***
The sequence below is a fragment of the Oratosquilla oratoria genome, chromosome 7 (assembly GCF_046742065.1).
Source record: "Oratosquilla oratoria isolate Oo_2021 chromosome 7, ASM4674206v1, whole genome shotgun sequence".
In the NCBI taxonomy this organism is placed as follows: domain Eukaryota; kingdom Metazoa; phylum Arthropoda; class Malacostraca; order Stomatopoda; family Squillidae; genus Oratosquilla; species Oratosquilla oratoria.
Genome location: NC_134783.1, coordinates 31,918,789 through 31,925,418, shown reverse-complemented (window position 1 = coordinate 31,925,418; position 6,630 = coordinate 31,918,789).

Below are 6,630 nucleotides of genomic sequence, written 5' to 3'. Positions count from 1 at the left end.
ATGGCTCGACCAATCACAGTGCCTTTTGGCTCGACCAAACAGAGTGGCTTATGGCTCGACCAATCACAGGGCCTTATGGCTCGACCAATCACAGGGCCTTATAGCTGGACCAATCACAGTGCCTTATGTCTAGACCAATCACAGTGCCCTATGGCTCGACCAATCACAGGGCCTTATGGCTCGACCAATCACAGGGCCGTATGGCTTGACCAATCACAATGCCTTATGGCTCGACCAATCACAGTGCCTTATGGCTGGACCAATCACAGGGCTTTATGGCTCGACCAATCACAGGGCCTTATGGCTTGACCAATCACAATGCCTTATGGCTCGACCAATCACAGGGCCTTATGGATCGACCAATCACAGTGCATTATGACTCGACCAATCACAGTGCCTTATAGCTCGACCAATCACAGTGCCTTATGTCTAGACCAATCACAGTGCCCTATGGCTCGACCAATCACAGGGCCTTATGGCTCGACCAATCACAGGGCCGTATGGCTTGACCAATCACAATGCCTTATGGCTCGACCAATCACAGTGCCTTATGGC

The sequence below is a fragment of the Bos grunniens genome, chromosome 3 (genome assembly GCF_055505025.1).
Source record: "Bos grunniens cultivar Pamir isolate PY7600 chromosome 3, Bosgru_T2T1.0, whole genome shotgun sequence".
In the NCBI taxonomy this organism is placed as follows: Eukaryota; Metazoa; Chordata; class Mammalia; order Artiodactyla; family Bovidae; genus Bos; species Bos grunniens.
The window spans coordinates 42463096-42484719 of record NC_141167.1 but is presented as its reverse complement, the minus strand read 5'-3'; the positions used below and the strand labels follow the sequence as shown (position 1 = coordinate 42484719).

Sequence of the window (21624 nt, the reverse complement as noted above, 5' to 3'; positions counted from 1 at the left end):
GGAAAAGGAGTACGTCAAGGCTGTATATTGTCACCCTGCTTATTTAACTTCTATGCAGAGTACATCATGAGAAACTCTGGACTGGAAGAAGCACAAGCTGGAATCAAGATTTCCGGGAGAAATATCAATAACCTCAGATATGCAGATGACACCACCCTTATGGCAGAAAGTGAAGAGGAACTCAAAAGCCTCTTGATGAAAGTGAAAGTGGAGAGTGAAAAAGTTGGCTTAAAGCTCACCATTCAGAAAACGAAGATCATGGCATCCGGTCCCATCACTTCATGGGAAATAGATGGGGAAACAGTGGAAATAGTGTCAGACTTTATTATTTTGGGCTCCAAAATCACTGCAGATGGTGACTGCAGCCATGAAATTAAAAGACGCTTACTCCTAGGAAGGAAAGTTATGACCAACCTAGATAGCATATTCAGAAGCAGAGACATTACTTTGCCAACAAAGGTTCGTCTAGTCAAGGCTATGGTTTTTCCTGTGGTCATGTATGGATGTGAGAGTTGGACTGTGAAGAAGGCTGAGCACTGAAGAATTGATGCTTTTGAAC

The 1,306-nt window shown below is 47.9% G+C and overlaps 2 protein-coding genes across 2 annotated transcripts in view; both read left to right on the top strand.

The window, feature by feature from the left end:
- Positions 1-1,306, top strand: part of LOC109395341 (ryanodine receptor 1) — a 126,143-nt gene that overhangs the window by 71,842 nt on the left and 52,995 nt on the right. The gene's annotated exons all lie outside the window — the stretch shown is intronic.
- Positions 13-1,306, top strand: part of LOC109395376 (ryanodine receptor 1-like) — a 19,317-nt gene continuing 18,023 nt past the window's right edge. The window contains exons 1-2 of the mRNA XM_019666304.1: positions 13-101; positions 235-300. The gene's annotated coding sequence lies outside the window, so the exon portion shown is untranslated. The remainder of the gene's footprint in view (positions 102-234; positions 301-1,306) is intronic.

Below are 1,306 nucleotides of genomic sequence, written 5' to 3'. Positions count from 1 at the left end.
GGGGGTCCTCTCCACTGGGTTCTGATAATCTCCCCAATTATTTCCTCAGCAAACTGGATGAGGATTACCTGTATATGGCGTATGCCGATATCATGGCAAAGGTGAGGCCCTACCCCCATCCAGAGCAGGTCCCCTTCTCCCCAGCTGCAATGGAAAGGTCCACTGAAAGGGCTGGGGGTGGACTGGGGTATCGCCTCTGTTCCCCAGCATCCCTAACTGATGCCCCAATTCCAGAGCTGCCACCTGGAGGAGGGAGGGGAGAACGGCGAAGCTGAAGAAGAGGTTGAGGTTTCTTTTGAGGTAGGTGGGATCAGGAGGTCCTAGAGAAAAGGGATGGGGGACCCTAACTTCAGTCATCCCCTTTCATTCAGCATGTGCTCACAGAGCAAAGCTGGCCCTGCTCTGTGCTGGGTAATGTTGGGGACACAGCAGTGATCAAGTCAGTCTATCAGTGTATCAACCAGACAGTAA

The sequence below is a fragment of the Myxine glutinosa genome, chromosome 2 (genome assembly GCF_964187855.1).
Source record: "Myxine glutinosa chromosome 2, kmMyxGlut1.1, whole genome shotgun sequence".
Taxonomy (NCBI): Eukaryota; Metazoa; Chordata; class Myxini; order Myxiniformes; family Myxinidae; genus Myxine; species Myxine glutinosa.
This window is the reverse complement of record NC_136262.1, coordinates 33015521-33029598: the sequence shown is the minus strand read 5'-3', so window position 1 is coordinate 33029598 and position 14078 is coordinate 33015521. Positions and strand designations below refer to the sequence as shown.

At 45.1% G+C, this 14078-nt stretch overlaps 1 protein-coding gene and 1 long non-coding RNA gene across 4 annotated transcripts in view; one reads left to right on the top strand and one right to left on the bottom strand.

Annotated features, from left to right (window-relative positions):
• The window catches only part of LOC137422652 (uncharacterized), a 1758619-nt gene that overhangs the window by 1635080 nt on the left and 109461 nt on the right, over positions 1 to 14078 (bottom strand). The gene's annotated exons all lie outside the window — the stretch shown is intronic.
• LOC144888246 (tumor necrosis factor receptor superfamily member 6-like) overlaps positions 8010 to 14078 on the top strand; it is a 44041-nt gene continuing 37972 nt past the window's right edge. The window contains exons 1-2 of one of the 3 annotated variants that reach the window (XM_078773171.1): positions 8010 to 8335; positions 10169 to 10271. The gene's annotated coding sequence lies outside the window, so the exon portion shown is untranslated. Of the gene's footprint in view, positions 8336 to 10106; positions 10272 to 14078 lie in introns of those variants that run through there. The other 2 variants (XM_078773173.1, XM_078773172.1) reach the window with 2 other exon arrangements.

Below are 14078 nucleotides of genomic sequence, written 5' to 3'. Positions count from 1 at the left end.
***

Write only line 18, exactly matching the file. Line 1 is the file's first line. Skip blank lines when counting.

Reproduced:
GGGGGTCCTCTCCACTGGGTTCTGATAATCTCCCCAATTATTTCCTCAGCAAACTGGATGAGGATTACCTGTATATGGCGTATGCCGATATCATGGCAAAGGTGAGGCCCTACCCCCATCCAGAGCAGGTCCCCTTCTCCCCAGCTGCAATGGAAAGGTCCACTGAAAGGGCTGGGGGTGGACTGGGGTATCGCCTCTGTTCCCCAGCATCCCTAACTGATGCCCCAATTCCAGAGCTGCCACCTGGAGGAGGGAGGGGAGAACGGCGAAGCTGAAGAAGAGGTTGAGGTTTCTTTTGAGGTAGGTGGGATCAGGAGGTCCTAGAGAAAAGGGATGGGGGACCCTAACTTCAGTCATCCCCTTTCATTCAGCATGTGCTCACAGAGCAAAGCTGGCCCTGCTCTGTGCTGGGTAATGTTGGGGACACAGCAGTGATCAAGTCAGTCTATCAGTGTATCAACCAGACAGTAA